How true. Most if not all of my intellectual property is online now. And although I (probably) won’t be around to revel in the glory after I’m dead – I say ‘probably’ because who knows what technology will come up with next – it would be sad to think it would all disappear. Think about your digital photos of your family, a beautiful scenery, the old neighbourhood – 100 years from now they could be very interesting to some historian or descendant.
No one who came to Olive Valley’s first mega event, Dragon’s Den, will forget the moment Hoonings gatecrashed the stage as it were, nonchalantly taking the microphone and making an improvised pitch about his company So Long! (www.solong.io) without having signed up.
It was evident that this was not his first public speech.
“Yes, I have been performing live since I was 18. I was travelling around Europe selling fruit juicers at trade shows together with the German inventor of the juicer. I was doing live demonstrations in German and these soon turned into a kind of comedy act with lots of useful information about health thrown in. That’s how I learnt how to sell.”
Hoonings stayed on the road for seven years, and sold a hell of a lot of juicers. His last performance was in Australia, after which he decided to pack it in, seeing the writing of online shopping on the wall. But there was no resting on his laurels for the self-confessed “born” entrepreneur.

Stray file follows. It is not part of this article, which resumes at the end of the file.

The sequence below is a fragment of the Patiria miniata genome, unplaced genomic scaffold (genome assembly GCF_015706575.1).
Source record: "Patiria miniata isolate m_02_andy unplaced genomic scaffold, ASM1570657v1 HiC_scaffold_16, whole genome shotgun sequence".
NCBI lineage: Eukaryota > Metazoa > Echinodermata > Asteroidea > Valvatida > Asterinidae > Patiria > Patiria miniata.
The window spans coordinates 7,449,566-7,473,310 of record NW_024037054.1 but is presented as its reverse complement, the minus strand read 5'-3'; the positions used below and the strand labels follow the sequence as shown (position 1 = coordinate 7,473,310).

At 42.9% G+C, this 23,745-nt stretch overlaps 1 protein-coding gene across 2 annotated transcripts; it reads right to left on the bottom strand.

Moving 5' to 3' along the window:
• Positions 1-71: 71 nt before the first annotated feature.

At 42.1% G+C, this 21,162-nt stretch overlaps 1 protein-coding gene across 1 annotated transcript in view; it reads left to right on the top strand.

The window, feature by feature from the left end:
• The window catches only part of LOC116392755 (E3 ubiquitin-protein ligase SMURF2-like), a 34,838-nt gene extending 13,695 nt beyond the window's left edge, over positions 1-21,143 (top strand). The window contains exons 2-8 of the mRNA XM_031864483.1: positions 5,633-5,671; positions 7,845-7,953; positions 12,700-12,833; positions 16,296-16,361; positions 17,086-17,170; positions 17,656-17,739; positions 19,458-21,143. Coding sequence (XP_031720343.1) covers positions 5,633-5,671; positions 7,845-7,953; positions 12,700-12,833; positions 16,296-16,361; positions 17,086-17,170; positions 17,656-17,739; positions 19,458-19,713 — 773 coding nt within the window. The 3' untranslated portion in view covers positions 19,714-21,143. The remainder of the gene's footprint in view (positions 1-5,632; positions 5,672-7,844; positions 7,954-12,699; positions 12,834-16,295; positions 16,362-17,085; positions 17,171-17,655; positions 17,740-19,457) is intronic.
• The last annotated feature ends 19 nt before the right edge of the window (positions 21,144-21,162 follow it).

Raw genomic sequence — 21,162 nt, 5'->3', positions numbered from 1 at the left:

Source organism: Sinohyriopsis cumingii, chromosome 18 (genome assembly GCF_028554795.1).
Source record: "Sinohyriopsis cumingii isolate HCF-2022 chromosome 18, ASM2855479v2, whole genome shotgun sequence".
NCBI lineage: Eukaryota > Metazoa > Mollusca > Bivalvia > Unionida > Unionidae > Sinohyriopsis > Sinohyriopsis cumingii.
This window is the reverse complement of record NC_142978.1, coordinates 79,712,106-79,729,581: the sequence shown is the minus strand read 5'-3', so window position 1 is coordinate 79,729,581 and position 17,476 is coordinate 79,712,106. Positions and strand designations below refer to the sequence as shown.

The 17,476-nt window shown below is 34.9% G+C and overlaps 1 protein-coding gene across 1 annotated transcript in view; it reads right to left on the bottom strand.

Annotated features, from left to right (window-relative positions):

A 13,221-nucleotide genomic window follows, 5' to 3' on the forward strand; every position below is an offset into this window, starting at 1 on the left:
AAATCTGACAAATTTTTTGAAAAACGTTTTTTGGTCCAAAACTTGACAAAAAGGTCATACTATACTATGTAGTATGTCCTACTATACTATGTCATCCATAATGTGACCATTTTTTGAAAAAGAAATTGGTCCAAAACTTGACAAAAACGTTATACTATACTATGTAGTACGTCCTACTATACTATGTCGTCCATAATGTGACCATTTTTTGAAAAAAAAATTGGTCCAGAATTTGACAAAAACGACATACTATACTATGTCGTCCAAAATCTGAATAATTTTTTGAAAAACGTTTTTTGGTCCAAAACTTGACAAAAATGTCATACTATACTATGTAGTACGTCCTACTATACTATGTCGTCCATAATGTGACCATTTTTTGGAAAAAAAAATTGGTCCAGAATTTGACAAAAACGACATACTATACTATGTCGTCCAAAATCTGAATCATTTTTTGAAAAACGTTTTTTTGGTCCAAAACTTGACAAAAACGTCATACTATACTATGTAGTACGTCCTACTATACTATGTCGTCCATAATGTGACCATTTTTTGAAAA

Returning to Mallorca where he had lived by himself since he was 16, he started an art deco shop in Port de Andratx which his mother now runs.
“Entrepreneurship is in my DNA!” he says simply.
Entrepreneurship is in my DNA!”
“But I don’t think people should romanticise it. It can be emotionally crippling to fail and fail again, and it means you have to work harder and longer – and often for less money – than people with regular jobs. But my father was an entrepreneur, one of my brothers is an entrepreneur, and my mother, who has always been super supportive of everything I did, is of course an entrepreneur. So I don’t think I could be anything else,” Hoonings, who became a skipper and bought his first boat at the age of 16, smiles.
Now he’s off to the USA to further develop So Long! and his grand vision that the whole last will and testament thing including your house, car, budgie, Facebook account and socks will be “fully automated to the extent where all can be done with the click of a button.”
Why the USA? To be diplomatic, let’s just say that the environment for entrepreneurism is slightly better there than in Mallorca.
“The mindset here is rather antique. It’s not easy for people who want to achieve something. I love Mallorca to bits but… is it my home? I’m Dutch but last week I was in the Netherlands and felt out of place. Where is my home? Well, we’ll find out!”
And off he goes to pack, with a sixth month US visa, a plan and a lot of get up and go.
I think I will sign up for So Long! to make sure that my nephew gets to own my films on YouTube, which I’m sure he’ll be thrilled about. And my niece will just be riveted by the prospect of owning my old blogposts from the heady days of the coronavirus, 2020. But oh, why do I have to be DEAD to enjoy this service?